MainViewModel VM = new MainViewModel();

            // Set the Default value that will be passed to the Popup
            // Open the Popup
            VM.ShowPopUP("Yes");
            // Close the Popup
            VM.PopUP.Close();

            // Get the resut of the Popup
            string result = VM.SelectedPopUpValueProperty;

            // We passed Yes as the Default and we clicked the Close button 
            // So the expected result is "Yes - Cancel"
            Assert.AreEqual(result, "Yes - Cancel", true);
        }

        [TestMethod]
        public void TestPopupClickOK()
        {
            // Create an instanace of the ViewModel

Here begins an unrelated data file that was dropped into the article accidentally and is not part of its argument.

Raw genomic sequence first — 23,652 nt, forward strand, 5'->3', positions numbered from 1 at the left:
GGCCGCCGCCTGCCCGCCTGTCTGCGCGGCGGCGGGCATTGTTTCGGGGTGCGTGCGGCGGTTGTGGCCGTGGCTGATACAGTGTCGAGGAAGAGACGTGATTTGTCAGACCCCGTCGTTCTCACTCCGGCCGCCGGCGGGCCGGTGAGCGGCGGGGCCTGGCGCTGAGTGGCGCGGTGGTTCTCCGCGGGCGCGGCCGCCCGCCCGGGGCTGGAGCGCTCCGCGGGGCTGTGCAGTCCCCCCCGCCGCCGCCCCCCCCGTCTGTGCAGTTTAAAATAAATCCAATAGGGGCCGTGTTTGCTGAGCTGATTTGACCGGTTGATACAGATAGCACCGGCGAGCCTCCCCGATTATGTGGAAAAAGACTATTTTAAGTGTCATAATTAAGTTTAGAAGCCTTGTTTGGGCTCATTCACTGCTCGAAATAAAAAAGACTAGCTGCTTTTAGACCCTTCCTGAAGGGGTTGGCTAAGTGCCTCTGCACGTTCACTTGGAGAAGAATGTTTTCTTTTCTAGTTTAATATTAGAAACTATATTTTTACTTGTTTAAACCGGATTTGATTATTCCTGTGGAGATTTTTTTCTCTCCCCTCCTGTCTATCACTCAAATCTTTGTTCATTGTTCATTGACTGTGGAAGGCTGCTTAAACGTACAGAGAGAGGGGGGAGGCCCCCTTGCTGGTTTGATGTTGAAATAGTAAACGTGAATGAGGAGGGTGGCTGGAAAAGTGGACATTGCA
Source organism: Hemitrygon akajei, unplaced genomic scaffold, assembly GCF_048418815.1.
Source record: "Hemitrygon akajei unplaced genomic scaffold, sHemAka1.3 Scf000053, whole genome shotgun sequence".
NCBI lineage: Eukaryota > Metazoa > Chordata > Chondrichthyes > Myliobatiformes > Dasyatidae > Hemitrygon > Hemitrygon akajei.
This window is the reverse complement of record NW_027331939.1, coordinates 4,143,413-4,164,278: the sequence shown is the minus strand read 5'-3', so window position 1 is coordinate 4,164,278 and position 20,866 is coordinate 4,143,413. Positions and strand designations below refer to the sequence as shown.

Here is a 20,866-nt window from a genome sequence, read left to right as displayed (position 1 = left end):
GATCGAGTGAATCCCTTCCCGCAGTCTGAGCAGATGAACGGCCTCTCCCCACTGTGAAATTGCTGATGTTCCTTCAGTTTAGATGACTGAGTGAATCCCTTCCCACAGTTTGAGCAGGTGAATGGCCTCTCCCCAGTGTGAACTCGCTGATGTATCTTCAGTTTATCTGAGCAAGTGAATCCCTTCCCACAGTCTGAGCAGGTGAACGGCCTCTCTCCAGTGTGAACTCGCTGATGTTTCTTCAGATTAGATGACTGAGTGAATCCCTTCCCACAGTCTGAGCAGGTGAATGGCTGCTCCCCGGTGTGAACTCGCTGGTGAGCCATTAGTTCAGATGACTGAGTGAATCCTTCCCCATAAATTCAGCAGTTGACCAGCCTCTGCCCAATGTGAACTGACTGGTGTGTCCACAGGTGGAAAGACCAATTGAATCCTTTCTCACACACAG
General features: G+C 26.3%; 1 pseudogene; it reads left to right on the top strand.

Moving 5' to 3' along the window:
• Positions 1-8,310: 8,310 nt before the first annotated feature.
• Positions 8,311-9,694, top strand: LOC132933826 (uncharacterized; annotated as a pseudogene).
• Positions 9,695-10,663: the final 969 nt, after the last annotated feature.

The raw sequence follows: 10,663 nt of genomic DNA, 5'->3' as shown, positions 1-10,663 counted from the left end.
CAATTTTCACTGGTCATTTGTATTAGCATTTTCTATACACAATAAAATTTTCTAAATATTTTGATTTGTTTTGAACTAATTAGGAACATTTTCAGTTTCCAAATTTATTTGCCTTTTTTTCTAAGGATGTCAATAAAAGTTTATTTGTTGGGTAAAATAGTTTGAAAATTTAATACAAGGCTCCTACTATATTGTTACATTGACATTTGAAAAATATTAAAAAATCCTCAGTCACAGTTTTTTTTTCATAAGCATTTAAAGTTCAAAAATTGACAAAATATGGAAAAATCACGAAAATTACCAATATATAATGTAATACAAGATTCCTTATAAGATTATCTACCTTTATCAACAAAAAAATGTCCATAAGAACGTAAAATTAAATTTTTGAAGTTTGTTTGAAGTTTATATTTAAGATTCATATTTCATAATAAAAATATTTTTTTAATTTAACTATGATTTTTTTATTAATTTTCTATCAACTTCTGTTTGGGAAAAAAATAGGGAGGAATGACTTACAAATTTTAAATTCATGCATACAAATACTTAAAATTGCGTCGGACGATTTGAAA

MainViewModel VM = new MainViewModel();

            // Set the Default value that will be passed to the Popup
            // Open the Popup
            VM.ShowPopUP("YES");

            // Close the Popup by Clicking OK

            // Get an instance of the ViewModel that the main ViewModel is using
            // for the Popup
            PopUpViewModel PopUpVM = (PopUpViewModel)VM.PopUP.DataContext;
            // Pass that to the Popups Set-up Command
            PopUpVM.SetPopUp(VM.PopUP);
            // Click the OK button
            PopUpVM.OKButton(null);

            // Get the resut of the Popup
            string result = VM.SelectedPopUpValueProperty;

            // We passed Yes as the Default and we clicked the Cancel button 
            // So the expected result is "Yes - Ok"
            Assert.AreEqual(result, "Yes - Ok", true);
        }

        [TestMethod]
        public void TestPopupClickCancel()
        {
            // Create an instanace of the ViewModel
            MainViewModel VM = new MainViewModel();

            // Set the Default value that will be passed to the Popup